The group has profited from looting such treasures, in addition to scoring propaganda victories by the wanton destruction of archaeological sites, and Palmyra is likely to face a similar fate.
The fall of the city raises questions about the fighting capability and cohesion of Assad’s remaining troops and allied militias, whose rapid collapse surprised observers, given their close proximity to supply lines and the strategic importance of Palmyra.
The regime is stretched thin after a string of losses to rebels in Idlib in the north, who are backed by Saudi Arabia and Turkey, but residents had expected Assad’s forces to withstand the siege for longer. Instead, they appear to be retrenching in the country’s west, cutting their losses in the face of advances by Isis and the opposition.
Palmyra is the second city to be seized by Isis in less than a week, after the militants routed Iraqi security forces in Ramadi, the provincial capital of Anbar province, highlighting the group’s resilience in the face of a US-led coalition air campaign and the limits of its strategy.
on: May 21, 2015, 06:11 AM
|Started by Skywalker - Last post by Rad|
JWG did not learn how to see past lives from his time spent living with the Navajo Indians. He said and taught that this happens to any Soul as a function of evolution relative to the center of gravity shifting within the consciousness of the Soul, in human form, from the ego to the Soul itself. This starts with seeing/ remembering the past lives of itself and progressively expands to others.
God Bless, Rad
on: May 21, 2015, 06:07 AM
|Started by Rad - Last post by Rad|
3rd Stage consensus: right before 1st Stage individuated.
God Bless, Rad
on: May 21, 2015, 06:06 AM
|Started by Steve - Last post by Rad|
Israel Cancels Project Barring Palestinians From Some Buses to the West Bank
By ISABEL KERSHNER
MAY 21, 2015
JERUSALEM — The government of Prime Minister Benjamin Netanyahu on Wednesday abruptly shelved a pilot project that prohibited Palestinians from riding home to the West Bank on the same buses as Israelis headed to Jewish settlements.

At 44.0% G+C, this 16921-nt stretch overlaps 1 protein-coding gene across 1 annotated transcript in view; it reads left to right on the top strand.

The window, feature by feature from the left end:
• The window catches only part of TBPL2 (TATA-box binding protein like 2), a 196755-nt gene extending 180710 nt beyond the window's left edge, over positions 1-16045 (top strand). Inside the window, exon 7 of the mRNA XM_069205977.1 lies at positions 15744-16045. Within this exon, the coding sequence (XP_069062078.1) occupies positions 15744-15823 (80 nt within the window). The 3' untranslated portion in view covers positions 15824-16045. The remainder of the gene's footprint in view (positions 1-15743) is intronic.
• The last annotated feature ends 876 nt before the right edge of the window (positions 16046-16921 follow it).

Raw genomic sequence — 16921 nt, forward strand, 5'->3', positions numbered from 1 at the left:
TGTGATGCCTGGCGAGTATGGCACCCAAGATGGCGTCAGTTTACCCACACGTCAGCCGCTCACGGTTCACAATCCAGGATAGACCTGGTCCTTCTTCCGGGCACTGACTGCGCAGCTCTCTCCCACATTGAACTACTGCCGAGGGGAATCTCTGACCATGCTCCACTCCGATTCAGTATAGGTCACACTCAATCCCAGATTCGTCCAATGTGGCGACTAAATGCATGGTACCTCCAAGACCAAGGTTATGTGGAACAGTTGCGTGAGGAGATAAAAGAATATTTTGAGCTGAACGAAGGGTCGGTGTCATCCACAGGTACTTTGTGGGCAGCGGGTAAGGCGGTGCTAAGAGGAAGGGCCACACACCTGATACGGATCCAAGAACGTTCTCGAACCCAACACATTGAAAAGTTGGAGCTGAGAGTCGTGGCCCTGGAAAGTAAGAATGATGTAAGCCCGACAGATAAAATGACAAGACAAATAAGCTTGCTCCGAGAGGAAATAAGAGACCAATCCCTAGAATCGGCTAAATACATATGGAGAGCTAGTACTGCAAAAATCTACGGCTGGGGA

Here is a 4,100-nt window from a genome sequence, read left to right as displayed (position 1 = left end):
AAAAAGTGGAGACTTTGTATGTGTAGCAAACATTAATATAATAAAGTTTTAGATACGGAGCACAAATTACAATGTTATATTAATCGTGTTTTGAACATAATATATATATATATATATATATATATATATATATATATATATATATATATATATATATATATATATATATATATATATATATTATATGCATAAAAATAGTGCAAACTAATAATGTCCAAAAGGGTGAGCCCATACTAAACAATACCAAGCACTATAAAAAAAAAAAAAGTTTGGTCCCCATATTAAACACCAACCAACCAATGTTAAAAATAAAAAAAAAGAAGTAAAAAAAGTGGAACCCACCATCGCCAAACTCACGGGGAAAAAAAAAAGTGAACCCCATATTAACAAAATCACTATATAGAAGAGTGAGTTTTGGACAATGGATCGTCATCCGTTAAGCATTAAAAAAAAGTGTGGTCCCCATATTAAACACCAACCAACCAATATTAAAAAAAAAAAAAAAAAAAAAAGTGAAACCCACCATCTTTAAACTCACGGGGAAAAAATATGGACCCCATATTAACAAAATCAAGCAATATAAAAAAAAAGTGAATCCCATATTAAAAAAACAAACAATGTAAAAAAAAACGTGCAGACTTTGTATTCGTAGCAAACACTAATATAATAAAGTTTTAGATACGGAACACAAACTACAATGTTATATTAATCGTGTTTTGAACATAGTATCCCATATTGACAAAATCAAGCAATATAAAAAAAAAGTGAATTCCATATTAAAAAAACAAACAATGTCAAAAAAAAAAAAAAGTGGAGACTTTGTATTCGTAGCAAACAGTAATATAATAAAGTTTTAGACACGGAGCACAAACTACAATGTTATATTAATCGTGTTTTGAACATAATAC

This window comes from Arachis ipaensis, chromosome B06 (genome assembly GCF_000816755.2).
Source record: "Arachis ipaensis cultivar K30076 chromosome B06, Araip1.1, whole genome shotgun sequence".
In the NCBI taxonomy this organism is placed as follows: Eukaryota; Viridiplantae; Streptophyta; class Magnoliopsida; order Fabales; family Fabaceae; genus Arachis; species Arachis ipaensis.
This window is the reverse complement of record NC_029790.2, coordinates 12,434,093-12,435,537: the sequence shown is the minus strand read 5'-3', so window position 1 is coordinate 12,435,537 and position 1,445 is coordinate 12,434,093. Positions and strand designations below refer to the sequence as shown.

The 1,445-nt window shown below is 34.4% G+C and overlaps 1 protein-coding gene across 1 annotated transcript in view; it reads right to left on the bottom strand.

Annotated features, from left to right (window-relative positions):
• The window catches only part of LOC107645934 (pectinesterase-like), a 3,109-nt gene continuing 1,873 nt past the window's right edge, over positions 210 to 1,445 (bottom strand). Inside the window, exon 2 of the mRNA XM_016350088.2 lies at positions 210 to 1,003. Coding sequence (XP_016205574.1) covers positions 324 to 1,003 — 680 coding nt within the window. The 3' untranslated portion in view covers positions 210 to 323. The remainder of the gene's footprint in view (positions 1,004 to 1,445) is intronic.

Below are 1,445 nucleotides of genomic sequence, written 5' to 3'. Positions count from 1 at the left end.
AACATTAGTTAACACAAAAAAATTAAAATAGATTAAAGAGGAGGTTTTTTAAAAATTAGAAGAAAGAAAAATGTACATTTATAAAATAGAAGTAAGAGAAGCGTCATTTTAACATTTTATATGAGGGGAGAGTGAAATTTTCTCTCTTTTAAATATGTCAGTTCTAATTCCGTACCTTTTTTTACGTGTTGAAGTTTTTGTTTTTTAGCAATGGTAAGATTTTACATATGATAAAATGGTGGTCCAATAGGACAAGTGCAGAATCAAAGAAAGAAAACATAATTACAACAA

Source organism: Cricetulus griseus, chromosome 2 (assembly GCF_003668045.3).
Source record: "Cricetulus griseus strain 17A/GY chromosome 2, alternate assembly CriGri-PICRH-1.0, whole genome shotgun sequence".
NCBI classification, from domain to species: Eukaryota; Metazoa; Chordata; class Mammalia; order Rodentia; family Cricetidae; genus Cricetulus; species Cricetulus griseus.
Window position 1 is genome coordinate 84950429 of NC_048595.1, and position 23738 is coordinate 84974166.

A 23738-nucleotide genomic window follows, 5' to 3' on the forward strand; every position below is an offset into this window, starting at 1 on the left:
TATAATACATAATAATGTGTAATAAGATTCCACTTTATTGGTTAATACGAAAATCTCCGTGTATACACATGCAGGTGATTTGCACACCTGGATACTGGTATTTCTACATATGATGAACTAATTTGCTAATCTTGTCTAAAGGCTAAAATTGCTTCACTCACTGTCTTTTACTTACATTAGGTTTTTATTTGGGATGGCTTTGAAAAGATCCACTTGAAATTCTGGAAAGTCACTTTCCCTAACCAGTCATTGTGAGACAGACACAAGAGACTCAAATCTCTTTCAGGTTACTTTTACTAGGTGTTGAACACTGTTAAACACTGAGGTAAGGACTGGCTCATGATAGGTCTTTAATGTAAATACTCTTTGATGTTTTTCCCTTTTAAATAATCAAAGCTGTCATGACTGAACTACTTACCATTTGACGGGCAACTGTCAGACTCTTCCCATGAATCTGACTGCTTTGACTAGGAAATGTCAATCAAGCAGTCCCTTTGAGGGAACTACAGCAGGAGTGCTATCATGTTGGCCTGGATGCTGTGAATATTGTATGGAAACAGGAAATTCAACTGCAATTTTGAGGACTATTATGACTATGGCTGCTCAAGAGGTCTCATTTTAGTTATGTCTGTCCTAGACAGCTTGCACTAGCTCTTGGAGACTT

The Israeli government’s turnabout comes as it has been trying to address Western frustrations over the long-stalled Israeli-Palestinian peace process, and as it has engaged in delicate efforts to head off a Palestinian attempt to have Israel suspended from the world governing body of soccer.
“These proposals are unacceptable to the prime minister,” said Mark Regev, a spokesman for Mr. Netanyahu. “He spoke to the defense minister this morning, and they decided to shelve the matter.”
Just as the pilot project started, and ended, the European Union’s foreign policy chief, Federica Mogherini, arrived in the region to meet with Israeli and Palestinian leaders.
When the Israeli news media reported on Wednesday that the three-month project had begun, opposition politicians in Israel joined Palestinians in denouncing it, dismissing the idea that security concerns justified the new policy. Some even said that it smacked of apartheid.
Criticism also emerged from some more conservative quarters. Israel’s president, Reuven Rivlin, said the project “could have led to an unthinkable separation between bus lines for Jews and Arabs.”
Such ideas “have no place being heard or said,” Mr. Rivlin said in a statement.
They “go against the very foundations of the state of Israel and impact upon our very ability to establish here a Jewish and democratic state,” added Mr. Rivlin, whose voice carries significant moral weight though his position is largely ceremonial. “Such statements cause great damage to the state of Israel, and to the settlement movement.”
Mr. Rivlin has long opposed the establishment of a Palestinian state in territories that Israel conquered in the 1967 war and has supported building and maintaining settlements, which most of the world considers to be a violation of international law, while advocating equal rights for all.
Mustafa Barghouti, a Palestinian leader in the West Bank, said that the plan for segregated buses was particularly “blunt,” but that other forms of segregation remained, pointing to the existence of roads in the West Bank that are exclusively for use by Israelis. “This revealed the fact that Israel unfortunately has transformed the situation into a system of apartheid,” he said.
Mr. Netanyahu appeared to have been taken by surprise by the news that the project had gotten underway, though officials in his office declined to confirm that.